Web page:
Fourier Transforms in Crystallography

What is a Fourier Transform? This question is best answered with the aid of an example. A Fourier transform is a representation of some function in terms of a set of sine-waves. The set of sine-waves of different frequencies is orthogonal, and it can be shown that any continuous function can be represented by summing enough sine-waves of the appropriate frequency, amplitude and phase.

Let us consider an imaginary one-dimensional crystal. There are three atoms in the unit cell; two carbons and an oxygen. The electron density in the unit cell looks like this:

Now we will try and represent this function in terms of sine waves. The first sine wave has a frequency of 2, that is there are two repeats of the wave across the unit cell. One peak represents the oxygen, and the other the two carbons:

The second sine wave has a frequency of 3; three repeats of the wave across the unit cell. It has a different phase, in other words we start at a different place on the wave. The amplitude is also different:

Finally, we introduce a sine wave with a frequency of 5. Two of the peaks of this wave are lined up with the carbon atoms:

Now we add them all together:

Note that the sum of the three sine-waves is a good approximation to the original unit cell. Thus we can see that the unit cell can be represented quite well using only three sine-waves, given the correct choice of frequency, amplitude and phase.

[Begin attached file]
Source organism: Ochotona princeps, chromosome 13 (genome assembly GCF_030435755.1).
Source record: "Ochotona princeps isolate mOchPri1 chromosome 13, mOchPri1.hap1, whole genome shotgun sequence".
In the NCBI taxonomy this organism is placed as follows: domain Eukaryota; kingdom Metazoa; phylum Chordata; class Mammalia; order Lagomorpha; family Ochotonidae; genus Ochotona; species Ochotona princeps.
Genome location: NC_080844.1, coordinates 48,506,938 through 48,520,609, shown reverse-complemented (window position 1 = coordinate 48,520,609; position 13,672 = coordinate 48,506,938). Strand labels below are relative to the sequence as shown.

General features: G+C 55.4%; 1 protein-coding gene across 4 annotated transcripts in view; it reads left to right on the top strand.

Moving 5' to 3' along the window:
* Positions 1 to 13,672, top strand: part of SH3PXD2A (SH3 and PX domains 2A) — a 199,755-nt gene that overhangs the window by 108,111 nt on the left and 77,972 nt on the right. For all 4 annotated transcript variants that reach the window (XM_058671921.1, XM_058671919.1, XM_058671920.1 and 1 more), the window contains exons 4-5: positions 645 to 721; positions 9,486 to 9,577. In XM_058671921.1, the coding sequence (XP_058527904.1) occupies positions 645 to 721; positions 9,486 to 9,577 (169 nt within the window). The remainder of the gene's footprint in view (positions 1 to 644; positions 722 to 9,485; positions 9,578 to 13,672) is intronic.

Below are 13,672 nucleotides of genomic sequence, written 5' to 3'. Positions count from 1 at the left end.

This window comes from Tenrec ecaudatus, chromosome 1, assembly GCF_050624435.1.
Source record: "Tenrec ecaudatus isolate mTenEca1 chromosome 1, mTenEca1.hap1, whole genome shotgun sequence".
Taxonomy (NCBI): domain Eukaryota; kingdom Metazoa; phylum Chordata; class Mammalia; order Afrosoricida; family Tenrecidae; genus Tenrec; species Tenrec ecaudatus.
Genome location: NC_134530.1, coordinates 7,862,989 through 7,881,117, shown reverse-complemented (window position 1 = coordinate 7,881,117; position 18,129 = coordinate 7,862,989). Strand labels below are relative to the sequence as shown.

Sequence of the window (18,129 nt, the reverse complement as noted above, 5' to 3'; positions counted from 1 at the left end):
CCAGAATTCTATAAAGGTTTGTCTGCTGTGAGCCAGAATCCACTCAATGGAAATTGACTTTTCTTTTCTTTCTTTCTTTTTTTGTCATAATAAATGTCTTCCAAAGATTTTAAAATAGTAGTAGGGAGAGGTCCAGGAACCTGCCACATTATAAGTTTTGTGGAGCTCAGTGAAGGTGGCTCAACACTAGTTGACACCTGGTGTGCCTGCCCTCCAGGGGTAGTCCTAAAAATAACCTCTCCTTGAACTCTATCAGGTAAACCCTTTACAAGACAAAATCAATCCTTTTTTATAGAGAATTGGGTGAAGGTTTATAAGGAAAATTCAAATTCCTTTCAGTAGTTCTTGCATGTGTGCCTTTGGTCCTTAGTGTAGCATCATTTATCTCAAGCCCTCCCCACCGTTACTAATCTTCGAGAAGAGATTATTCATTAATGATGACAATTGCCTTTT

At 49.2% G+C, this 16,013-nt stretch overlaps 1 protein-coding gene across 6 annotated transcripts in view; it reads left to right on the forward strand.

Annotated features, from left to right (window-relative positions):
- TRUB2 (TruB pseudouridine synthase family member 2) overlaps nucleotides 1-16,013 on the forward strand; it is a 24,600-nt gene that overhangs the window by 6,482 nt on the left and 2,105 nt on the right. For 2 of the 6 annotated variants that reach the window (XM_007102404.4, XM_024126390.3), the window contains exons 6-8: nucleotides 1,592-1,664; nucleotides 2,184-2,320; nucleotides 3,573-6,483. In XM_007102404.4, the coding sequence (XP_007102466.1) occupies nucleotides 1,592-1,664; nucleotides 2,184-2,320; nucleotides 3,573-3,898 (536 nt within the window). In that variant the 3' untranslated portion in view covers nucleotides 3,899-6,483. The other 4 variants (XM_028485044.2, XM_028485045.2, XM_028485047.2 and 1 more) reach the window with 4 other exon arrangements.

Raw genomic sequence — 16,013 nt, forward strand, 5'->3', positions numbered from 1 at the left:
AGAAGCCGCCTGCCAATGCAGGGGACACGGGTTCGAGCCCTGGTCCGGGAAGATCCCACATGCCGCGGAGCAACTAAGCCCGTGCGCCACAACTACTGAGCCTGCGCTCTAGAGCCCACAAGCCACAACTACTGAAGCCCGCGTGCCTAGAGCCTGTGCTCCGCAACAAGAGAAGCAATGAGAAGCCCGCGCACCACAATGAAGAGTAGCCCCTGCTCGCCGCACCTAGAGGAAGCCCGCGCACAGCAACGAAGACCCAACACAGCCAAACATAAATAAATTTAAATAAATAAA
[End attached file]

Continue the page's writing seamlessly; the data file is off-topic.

Now we will look at the Fourier Transform of the same unit cell. Note that the result consists of a series of peaks, the largest of which are at 2, 3 and 5 on the x-axis. These correspond exactly to the sine-wave frequencies which we used to reconstruct the unit cell. If you look carefully you will also see that the heights of the peaks correspond to the amplitudes of the three waves:

The smaller peaks in the Fourier transform correspond to additional smaller waves which would have to be added to get a perfect fit to the original density. Thus we can see that the Fourier Transform tells us what mixture of sine-waves is required to make up any function.

Of course the sine-waves go on for ever, and so there will be lots more copies of the unit cell beyond the pictures here. Also, the Fourier Transform has some other features: it has values for both positive and negative frequency, and the values are complex and not real. These features combine to determine the phase of any particular sine-wave component.

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